Francois Gallix, a professor of contemporary literature in English at the Sorbonne in Paris, was studying in Austin, Texas, on a Fulbright scholarship when he came across something unexpected among the papers of the late author Graham Greene: an unfinished murder mystery titled The Empty Chair.
"I found this manuscript that had been forgotten by everyone," Gallix tells Robert Siegel. "It's not mentioned in any of Greene's biographies."
The manuscript, which Gallix describes as containing "a lot of humor," was written in 1926, when the author was 22.
Greene's children agreed to let The Strand Magazine serialize the novel, which has four lengthy chapters followed by a fifth chapter that ends rather abruptly. The serialization began in The Strand's summer 2009 issue and will continue until summer 2010.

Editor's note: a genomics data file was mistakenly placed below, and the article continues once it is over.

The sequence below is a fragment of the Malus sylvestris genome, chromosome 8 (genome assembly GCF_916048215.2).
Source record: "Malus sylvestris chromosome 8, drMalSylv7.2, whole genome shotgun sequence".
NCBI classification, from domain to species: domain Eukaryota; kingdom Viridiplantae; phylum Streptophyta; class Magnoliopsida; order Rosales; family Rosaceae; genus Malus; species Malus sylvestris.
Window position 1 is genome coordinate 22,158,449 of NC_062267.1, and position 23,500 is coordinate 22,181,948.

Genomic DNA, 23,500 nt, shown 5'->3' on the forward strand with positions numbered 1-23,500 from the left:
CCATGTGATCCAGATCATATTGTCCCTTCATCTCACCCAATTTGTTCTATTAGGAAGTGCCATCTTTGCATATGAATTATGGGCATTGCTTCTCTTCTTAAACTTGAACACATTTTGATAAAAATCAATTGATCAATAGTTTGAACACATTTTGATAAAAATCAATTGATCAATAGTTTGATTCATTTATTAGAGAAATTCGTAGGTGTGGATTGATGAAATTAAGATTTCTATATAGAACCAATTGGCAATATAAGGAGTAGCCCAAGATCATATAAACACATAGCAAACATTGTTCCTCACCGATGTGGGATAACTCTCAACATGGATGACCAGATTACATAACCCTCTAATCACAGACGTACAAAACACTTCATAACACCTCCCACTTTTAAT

The story opens with a dinner at an elegant English country house, but quickly turns into a mystery when the body of one of the guests is found in a bedroom upstairs.
Gallix describes the piece as "much more than just an Agatha Christie novel. ... It's extremely well-constructed. It's a puzzle. And there are links between the various pieces."
While the skill that marks the author's later work is evident in the unfinished novella, Gallix says that The Empty Chair is not easily identifiable as a work by Greene. (This fact was borne out in December, when The Times of London published the first chapter of the manuscript without a byline — accompanied by a challenge to readers to identify the unnamed author. Three experts weighed in, and none of them guessed Greene.)
Andrew Gulli, The Strand's managing editor, says that once the serial is published in full, he hopes to either run a contest in which writers submit their own ending to the novel, or have a professional writer finish it.
"I was thinking of either John le Carre or a writer like Alexander McCall Smith," Gulli says.